That childhood memory is a driving force behind her work at FarmFriend, which she co-founded in 2016 to help farmers automate what has remained largely manual work. The startup has raised $20 million from investors such as Shunwei Capital, co-founded by the founder of Xiaomi.

FarmFriend connects farmers in roughly 10 Chinese provinces with pilots that control drones to spray fertilizers and pesticides more efficiently, minimizing human contact with toxic chemicals.

Her two co-founders were drone developers who pivoted to team up with Hou. She researched the changing demographics in China while an analyst at Goldman Sachs, helping to pinpoint agriculture as their first market.

"I was convinced that replacing manual workers with drones was going to happen because we are running out of farmers," said Hou, who will return to Beijing, where FarmFriend is based, after completing her MBA at Stanford University this month.


Una Hrnjak-Hadziahmetovic, Gap

18. Una Hrnjak-Hadziahmetovic, 28

Program manager, Gap; San Francisco, United States

Una Hrnjak-Hadziahmetovic was 4 when her family left war-torn former Yugoslavia as refugees and emigrated first to Europe and eventually to Columbus, Ohio. It "was quite the adjustment," she said of landing in the Midwest in middle school without knowing English.

But that experience has helped shape her commitment to issues of human rights, empowering women and sustainability. Hrnjak-Hadziahmetovic oversees a program that gives a voice to factory workers and improves conditions within Gap's supply chain across six countries. Another program she manages focuses on educating and creating opportunities for women around water issues and the apparel sector in India.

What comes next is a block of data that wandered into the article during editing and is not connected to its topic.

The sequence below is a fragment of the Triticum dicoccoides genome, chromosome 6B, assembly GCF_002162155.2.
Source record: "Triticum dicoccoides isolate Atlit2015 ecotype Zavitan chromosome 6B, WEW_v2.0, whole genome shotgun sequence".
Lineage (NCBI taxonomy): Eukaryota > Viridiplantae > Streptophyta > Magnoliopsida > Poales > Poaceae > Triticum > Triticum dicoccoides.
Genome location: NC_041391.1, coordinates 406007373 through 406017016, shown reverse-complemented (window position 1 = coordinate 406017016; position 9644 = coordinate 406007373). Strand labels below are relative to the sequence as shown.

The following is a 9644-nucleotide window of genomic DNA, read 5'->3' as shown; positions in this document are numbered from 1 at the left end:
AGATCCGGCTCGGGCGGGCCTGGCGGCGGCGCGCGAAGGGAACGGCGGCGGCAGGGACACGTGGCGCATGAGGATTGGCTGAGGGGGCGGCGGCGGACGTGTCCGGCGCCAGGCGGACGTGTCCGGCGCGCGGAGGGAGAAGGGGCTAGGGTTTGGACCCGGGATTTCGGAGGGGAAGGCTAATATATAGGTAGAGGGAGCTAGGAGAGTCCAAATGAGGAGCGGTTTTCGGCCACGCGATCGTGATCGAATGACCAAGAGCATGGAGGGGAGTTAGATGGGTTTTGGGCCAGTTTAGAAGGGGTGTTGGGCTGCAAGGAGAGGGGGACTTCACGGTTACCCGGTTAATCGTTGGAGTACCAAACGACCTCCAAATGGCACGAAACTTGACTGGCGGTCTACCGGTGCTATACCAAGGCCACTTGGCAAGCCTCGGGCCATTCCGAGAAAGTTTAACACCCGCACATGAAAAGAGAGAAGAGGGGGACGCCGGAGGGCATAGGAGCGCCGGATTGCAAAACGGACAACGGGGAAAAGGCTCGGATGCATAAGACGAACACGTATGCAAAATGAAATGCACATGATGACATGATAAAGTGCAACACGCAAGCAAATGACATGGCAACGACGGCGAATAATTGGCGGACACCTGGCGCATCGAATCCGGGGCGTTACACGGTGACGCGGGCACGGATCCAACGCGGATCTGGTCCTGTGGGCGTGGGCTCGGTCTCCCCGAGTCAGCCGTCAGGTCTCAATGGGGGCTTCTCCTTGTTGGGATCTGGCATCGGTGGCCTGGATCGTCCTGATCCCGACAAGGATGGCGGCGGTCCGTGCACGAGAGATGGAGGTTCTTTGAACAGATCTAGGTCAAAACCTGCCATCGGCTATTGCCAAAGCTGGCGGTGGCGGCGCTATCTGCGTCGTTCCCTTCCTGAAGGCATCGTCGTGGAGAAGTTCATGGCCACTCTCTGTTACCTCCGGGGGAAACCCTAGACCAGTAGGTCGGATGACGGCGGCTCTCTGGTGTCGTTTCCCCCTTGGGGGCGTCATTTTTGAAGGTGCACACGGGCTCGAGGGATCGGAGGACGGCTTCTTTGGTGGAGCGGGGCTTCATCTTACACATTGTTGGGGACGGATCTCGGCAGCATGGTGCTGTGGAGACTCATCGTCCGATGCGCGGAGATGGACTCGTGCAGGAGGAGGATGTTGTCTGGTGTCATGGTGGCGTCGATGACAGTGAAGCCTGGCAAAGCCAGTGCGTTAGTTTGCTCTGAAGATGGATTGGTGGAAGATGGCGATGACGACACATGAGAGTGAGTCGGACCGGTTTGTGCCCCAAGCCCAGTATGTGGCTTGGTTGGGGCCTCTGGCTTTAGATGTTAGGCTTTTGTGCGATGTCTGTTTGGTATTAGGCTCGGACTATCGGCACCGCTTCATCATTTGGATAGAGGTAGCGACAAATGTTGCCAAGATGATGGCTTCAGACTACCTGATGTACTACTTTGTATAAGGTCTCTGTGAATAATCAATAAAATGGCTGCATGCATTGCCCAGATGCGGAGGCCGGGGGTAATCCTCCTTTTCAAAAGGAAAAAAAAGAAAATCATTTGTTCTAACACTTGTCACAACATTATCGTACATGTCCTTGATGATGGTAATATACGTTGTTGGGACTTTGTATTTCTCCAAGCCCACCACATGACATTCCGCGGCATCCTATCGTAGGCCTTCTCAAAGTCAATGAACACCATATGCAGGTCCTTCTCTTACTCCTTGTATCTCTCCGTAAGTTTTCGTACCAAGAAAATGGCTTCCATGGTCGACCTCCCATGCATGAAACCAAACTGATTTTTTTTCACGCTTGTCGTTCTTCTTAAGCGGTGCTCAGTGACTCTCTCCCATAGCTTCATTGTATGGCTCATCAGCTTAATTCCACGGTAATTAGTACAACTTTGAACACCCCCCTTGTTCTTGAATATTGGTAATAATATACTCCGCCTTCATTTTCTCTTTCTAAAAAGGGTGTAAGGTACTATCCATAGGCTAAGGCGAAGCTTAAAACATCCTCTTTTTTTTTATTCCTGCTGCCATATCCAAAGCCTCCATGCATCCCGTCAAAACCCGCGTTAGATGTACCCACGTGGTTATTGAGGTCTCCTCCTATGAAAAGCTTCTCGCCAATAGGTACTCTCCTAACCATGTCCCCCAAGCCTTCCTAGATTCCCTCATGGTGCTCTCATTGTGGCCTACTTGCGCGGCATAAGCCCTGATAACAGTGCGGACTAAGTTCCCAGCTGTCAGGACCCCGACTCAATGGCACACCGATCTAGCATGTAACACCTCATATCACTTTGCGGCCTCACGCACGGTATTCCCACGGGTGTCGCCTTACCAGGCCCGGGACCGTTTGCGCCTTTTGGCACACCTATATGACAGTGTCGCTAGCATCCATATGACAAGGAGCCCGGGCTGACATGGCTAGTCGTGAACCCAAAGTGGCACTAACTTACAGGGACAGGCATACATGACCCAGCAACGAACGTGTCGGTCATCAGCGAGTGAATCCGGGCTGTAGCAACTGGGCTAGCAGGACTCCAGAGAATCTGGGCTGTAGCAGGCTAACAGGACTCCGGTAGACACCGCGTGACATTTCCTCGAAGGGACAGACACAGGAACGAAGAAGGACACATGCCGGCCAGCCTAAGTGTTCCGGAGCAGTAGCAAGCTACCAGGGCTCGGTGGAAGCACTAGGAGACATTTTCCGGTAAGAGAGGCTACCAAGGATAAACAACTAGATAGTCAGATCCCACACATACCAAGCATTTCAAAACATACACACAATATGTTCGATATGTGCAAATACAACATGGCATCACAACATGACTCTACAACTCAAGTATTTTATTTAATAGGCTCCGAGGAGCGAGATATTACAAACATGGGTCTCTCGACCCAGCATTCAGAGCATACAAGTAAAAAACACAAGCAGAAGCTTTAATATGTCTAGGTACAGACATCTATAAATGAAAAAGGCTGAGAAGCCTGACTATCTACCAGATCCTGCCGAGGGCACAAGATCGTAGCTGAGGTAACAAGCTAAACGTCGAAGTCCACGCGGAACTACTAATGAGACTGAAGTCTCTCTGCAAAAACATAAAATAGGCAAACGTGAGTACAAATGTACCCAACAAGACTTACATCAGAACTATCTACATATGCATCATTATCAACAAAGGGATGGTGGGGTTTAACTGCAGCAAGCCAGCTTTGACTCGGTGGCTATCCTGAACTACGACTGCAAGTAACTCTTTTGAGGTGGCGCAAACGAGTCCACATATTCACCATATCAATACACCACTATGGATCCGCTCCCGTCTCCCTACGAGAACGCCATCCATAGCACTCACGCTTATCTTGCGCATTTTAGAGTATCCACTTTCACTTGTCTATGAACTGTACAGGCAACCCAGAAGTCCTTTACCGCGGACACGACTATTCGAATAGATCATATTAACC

"I'm really motivated by a lot of personal stories that I've heard, many that I can relate to as a refugee myself," she said.

Beyond Gap, Hrnjak-Hadziahmetovic volunteers with organizations that are helping Bosnians, such as Jericho Foundation, which funds college education and international internships for Bosnian youth, and Women for Women International, which provides training and education for women in post-conflict countries.

Through her career and volunteer work, and her own story, she said she's experienced the "power that businesses have to promote equality and advancement all over the world." When she's not giving back, you can find her playing with her dog Tucker and exploring new restaurants and cities.